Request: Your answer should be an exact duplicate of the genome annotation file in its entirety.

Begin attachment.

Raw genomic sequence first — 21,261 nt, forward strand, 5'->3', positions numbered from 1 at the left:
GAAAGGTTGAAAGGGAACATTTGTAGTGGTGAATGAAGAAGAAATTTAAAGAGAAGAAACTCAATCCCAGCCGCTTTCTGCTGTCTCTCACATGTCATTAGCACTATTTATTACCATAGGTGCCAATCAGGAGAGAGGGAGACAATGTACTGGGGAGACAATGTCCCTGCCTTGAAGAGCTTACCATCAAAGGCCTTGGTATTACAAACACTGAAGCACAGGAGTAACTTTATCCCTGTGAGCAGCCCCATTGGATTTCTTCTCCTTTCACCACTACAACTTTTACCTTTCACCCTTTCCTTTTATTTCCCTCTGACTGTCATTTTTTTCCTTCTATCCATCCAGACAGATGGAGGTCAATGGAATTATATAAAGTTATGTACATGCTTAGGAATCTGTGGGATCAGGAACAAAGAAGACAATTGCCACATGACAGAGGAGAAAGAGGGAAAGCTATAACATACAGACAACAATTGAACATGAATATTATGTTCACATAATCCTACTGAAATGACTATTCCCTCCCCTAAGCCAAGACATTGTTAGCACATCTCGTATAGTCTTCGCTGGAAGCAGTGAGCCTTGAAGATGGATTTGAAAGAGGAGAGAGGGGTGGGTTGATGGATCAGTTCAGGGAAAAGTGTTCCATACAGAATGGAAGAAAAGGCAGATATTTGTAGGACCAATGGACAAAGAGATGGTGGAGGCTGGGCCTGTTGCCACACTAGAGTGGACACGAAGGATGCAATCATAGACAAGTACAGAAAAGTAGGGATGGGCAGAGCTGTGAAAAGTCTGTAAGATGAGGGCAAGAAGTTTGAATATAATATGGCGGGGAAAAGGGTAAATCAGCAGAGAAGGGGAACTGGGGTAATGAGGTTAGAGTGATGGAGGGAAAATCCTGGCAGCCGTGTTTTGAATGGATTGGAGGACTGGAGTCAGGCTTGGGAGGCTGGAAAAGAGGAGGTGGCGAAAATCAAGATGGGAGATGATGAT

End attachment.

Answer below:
Raw genomic sequence first — 21,261 nt, forward strand, 5'->3', positions numbered from 1 at the left:
GAAAGGTTGAAAGGGAACATTTGTAGTGGTGAATGAAGAAGAAATTTAAAGAGAAGAAACTCAATCCCAGCCGCTTTCTGCTGTCTCTCACATGTCATTAGCACTATTTATTACCATAGGTGCCAATCAGGAGAGAGGGAGACAATGTACTGGGGAGACAATGTCCCTGCCTTGAAGAGCTTACCATCAAAGGCCTTGGTATTACAAACACTGAAGCACAGGAGTAACTTTATCCCTGTGAGCAGCCCCATTGGATTTCTTCTCCTTTCACCACTACAACTTTTACCTTTCACCCTTTCCTTTTATTTCCCTCTGACTGTCATTTTTTTCCTTCTATCCATCCAGACAGATGGAGGTCAATGGAATTATATAAAGTTATGTACATGCTTAGGAATCTGTGGGATCAGGAACAAAGAAGACAATTGCCACATGACAGAGGAGAAAGAGGGAAAGCTATAACATACAGACAACAATTGAACATGAATATTATGTTCACATAATCCTACTGAAATGACTATTCCCTCCCCTAAGCCAAGACATTGTTAGCACATCTCGTATAGTCTTCGCTGGAAGCAGTGAGCCTTGAAGATGGATTTGAAAGAGGAGAGAGGGGTGGGTTGATGGATCAGTTCAGGGAAAAGTGTTCCATACAGAATGGAAGAAAAGGCAGATATTTGTAGGACCAATGGACAAAGAGATGGTGGAGGCTGGGCCTGTTGCCACACTAGAGTGGACACGAAGGATGCAATCATAGACAAGTACAGAAAAGTAGGGATGGGCAGAGCTGTGAAAAGTCTGTAAGATGAGGGCAAGAAGTTTGAATATAATATGGCGGGGAAAAGGGTAAATCAGCAGAGAAGGGGAACTGGGGTAATGAGGTTAGAGTGATGGAGGGAAAATCCTGGCAGCCGTGTTTTGAATGGATTGGAGGACTGGAGTCAGGCTTGGGAGGCTGGAAAAGAGGAGGTGGCGAAAATCAAGATGGGAGATGATGAT